Part 2 of the trial explored the combination of nivolumab/chemotherapy versus chemotherapy in patients, regardless of PD-L1 expression status. OS was the primary endpoint of this part of the trial.

Part 2 results showed that the median OS for patients treated with nivolumab/chemotherapy was 18.83 months versus 15.57 months for chemotherapy, and the 1-year OS was 67.3% compared with 59.2%, respectively. Additionally, in an exploratory analysis of patients with squamous NSCLC, the median OS was 18.27 months for first-line nivolumab plus chemotherapy compared with 11.96 months for chemotherapy (HR, 0.69; 95% CI, 0.50-0.97). There were no new safety signals were observed. BMS stated that full findings of part 2 of the trial will be presented at an upcoming medical meeting.

“While this is not the outcome we had hoped for, the Opdivo plus chemotherapy 1-year landmark overall survival in the nonsquamous population was consistent with the experimental arms in previously-reported trials of IO/chemotherapy combination regimens,” Fouad Namouni, MD, head, Oncology Development, BMS, stated in a press release. “We thank the patients and investigators who participated in this trial.”

In January 2019, BMS withdrew its supplemental biologics license application for the combination of nivolumab and ipilimumab for the first-line treatment of patients with advanced NSCLC with TMB ≥10 mut/Mb following discussions with the FDA.3

The agency had initially accepted the sBLA in June 2018 based on additional data from the phase III CheckMate-227 trial, which showed that the 1-year PFS rate was 43% for patients with high TMB assigned to nivolumab/ipilimumab compared with 13% for those assigned to platinum-doublet chemotherapy.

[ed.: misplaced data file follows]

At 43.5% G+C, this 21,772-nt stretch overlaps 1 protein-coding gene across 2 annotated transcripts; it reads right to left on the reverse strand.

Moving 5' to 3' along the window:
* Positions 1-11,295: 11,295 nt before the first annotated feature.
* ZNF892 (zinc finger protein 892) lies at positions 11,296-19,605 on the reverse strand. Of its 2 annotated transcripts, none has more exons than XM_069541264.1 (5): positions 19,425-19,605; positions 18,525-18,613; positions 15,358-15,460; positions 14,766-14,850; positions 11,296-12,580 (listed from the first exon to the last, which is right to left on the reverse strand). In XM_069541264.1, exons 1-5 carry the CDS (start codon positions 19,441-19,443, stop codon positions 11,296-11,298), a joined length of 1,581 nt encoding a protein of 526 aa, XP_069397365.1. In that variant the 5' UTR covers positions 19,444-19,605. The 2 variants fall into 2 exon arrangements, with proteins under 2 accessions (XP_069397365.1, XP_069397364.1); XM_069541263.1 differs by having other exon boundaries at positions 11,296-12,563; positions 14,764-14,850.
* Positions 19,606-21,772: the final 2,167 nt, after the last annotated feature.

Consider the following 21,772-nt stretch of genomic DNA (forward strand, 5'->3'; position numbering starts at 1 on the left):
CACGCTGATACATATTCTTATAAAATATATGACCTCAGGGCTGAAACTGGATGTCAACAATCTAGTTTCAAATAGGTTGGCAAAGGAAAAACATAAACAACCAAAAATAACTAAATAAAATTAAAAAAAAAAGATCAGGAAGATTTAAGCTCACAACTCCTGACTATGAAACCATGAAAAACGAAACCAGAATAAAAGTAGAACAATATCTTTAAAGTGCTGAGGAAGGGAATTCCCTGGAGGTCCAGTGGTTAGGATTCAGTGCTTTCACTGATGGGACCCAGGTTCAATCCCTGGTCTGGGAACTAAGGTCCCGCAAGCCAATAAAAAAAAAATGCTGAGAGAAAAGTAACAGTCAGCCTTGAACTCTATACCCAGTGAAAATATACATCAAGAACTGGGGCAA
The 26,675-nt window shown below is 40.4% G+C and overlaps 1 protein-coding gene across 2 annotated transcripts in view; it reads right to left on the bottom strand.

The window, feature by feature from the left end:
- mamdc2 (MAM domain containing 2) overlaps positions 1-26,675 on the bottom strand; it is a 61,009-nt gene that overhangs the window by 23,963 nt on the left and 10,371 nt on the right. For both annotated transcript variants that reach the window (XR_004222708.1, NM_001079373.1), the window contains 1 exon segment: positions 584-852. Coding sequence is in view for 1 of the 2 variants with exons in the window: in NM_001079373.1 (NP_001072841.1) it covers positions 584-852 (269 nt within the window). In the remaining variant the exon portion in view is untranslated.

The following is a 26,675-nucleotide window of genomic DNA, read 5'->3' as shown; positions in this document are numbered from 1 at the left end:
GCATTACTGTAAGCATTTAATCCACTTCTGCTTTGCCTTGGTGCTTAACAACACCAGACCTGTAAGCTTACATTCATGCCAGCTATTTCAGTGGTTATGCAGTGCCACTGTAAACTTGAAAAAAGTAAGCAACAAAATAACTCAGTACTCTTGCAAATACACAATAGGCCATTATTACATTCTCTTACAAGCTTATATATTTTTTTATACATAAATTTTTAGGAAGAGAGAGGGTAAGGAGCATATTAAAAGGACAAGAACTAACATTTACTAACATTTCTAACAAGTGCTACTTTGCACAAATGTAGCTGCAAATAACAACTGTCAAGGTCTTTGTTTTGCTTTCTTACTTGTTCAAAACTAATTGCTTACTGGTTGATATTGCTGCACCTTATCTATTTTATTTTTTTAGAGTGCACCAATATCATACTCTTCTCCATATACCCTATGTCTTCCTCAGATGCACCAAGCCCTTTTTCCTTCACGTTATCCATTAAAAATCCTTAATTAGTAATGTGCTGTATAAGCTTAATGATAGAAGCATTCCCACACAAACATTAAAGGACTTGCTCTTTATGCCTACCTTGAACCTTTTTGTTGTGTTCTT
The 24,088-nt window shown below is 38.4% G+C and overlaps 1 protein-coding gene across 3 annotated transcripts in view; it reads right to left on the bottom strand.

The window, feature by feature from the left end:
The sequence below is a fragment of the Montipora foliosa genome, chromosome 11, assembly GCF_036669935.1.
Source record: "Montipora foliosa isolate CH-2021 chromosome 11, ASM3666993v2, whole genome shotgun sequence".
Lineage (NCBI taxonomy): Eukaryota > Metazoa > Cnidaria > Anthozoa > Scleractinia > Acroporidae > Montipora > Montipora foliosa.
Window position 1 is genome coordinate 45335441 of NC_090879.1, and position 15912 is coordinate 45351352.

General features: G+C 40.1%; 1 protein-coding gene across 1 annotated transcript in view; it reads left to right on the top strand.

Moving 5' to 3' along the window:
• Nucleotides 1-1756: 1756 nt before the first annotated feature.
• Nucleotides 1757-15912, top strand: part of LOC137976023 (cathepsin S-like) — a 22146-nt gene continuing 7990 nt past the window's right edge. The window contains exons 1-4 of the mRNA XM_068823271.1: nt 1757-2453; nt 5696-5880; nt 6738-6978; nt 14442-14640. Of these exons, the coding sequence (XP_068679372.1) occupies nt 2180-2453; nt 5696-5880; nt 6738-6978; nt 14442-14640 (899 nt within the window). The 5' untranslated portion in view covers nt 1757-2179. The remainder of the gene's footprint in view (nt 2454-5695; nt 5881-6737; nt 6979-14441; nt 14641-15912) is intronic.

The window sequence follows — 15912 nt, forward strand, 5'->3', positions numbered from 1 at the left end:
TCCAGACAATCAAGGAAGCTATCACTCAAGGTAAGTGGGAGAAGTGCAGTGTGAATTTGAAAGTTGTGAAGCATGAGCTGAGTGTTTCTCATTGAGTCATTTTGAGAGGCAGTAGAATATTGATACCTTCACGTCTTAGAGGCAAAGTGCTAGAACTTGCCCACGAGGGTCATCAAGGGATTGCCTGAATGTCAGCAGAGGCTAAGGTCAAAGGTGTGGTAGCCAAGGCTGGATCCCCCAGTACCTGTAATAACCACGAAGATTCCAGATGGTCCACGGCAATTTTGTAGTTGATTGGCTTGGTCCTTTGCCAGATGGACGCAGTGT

In October 2018, BMS submitted an exploratory OS analysis to the FDA from part 1 of the CheckMate-227 trial, which comprised a TMB <10 mut/Mb subgroup of patients with stage IV or recurrent NSCLC who had not received prior therapy.

With these updated findings, the FDA extended the review period by 3 months, which made the new action date May 20, 2019. Yet, the new data showed no difference in survival outcomes between patients whose tumors had high or low levels of TMB.

The updated OS data that BMS submitted showed that the median OS for the combination in patients with TMB ≥10 mut/Mb was 23.03 months versus 16.72 months for the chemotherapy arm (HR, 0.77; 95% CI, 0.56-1.06). Among patients with TMB <10 mut/Mb, the median OS was 16.20 months versus 12.42 months, respectively (HR, 0.78; 95% CI, 0.61-1.00).

References

  1. Bristol-Myers Squibb Announces CheckMate-227 Part 1a Meets Co-Primary Endpoint of Overall Survival. Bristol-Myers Squibb. Published July 24, 2019. https://bit.ly/2M5VxeW. Accessed July 24, 2019.
  2. Bristol-Myers Squibb Provides Update on Part 2 of CheckMate-227. Bristol-Myers Squibb. Published July 24, 2019. https://bit.ly/32PyxXu. Accessed July 24, 2019.
  3. Bristol-Myers Squibb Reports Fourth Quarter and Full Year Financial Results. Bristol-Myers Squibb. Published January 24, 2019. https://bit.ly/2FMWGpr. Accessed January 24, 2019.